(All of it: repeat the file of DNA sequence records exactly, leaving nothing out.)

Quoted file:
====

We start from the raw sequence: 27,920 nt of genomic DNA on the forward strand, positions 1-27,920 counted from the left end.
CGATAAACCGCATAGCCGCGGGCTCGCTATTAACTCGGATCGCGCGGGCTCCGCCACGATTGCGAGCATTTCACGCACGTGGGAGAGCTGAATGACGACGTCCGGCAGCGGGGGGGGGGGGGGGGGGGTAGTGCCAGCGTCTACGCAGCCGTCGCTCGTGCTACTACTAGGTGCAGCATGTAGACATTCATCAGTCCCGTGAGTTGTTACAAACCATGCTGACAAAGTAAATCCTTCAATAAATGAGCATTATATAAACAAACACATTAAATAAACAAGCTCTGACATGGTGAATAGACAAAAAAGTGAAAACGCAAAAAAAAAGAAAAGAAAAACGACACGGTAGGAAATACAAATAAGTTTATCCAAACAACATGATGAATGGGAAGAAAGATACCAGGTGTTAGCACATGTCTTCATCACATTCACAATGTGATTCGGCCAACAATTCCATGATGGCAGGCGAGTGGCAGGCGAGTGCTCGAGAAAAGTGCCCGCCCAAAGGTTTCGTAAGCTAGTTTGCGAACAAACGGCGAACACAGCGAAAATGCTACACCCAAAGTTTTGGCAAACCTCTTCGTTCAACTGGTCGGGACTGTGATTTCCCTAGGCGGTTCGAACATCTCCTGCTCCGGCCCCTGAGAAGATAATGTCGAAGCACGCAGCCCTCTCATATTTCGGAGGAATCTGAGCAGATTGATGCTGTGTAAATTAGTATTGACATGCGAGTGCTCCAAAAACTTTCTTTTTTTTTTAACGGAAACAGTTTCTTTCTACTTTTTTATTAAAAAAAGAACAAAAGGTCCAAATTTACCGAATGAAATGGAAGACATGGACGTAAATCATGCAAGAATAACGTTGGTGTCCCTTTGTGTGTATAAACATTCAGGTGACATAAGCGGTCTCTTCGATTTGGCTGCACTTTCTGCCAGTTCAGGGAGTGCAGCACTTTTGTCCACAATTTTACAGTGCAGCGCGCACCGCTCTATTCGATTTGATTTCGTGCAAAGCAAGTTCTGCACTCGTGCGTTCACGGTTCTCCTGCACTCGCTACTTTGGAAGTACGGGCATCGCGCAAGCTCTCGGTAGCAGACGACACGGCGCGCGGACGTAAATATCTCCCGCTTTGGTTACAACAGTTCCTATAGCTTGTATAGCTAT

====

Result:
We start from the raw sequence: 27,920 nt of genomic DNA on the forward strand, positions 1-27,920 counted from the left end.
CGATAAACCGCATAGCCGCGGGCTCGCTATTAACTCGGATCGCGCGGGCTCCGCCACGATTGCGAGCATTTCACGCACGTGGGAGAGCTGAATGACGACGTCCGGCAGCGGGGGGGGGGGGGGGGGGGTAGTGCCAGCGTCTACGCAGCCGTCGCTCGTGCTACTACTAGGTGCAGCATGTAGACATTCATCAGTCCCGTGAGTTGTTACAAACCATGCTGACAAAGTAAATCCTTCAATAAATGAGCATTATATAAACAAACACATTAAATAAACAAGCTCTGACATGGTGAATAGACAAAAAAGTGAAAACGCAAAAAAAAAGAAAAGAAAAACGACACGGTAGGAAATACAAATAAGTTTATCCAAACAACATGATGAATGGGAAGAAAGATACCAGGTGTTAGCACATGTCTTCATCACATTCACAATGTGATTCGGCCAACAATTCCATGATGGCAGGCGAGTGGCAGGCGAGTGCTCGAGAAAAGTGCCCGCCCAAAGGTTTCGTAAGCTAGTTTGCGAACAAACGGCGAACACAGCGAAAATGCTACACCCAAAGTTTTGGCAAACCTCTTCGTTCAACTGGTCGGGACTGTGATTTCCCTAGGCGGTTCGAACATCTCCTGCTCCGGCCCCTGAGAAGATAATGTCGAAGCACGCAGCCCTCTCATATTTCGGAGGAATCTGAGCAGATTGATGCTGTGTAAATTAGTATTGACATGCGAGTGCTCCAAAAACTTTCTTTTTTTTTTAACGGAAACAGTTTCTTTCTACTTTTTTATTAAAAAAAGAACAAAAGGTCCAAATTTACCGAATGAAATGGAAGACATGGACGTAAATCATGCAAGAATAACGTTGGTGTCCCTTTGTGTGTATAAACATTCAGGTGACATAAGCGGTCTCTTCGATTTGGCTGCACTTTCTGCCAGTTCAGGGAGTGCAGCACTTTTGTCCACAATTTTACAGTGCAGCGCGCACCGCTCTATTCGATTTGATTTCGTGCAAAGCAAGTTCTGCACTCGTGCGTTCACGGTTCTCCTGCACTCGCTACTTTGGAAGTACGGGCATCGCGCAAGCTCTCGGTAGCAGACGACACGGCGCGCGGACGTAAATATCTCCCGCTTTGGTTACAACAGTTCCTATAGCTTGTATAGCTAT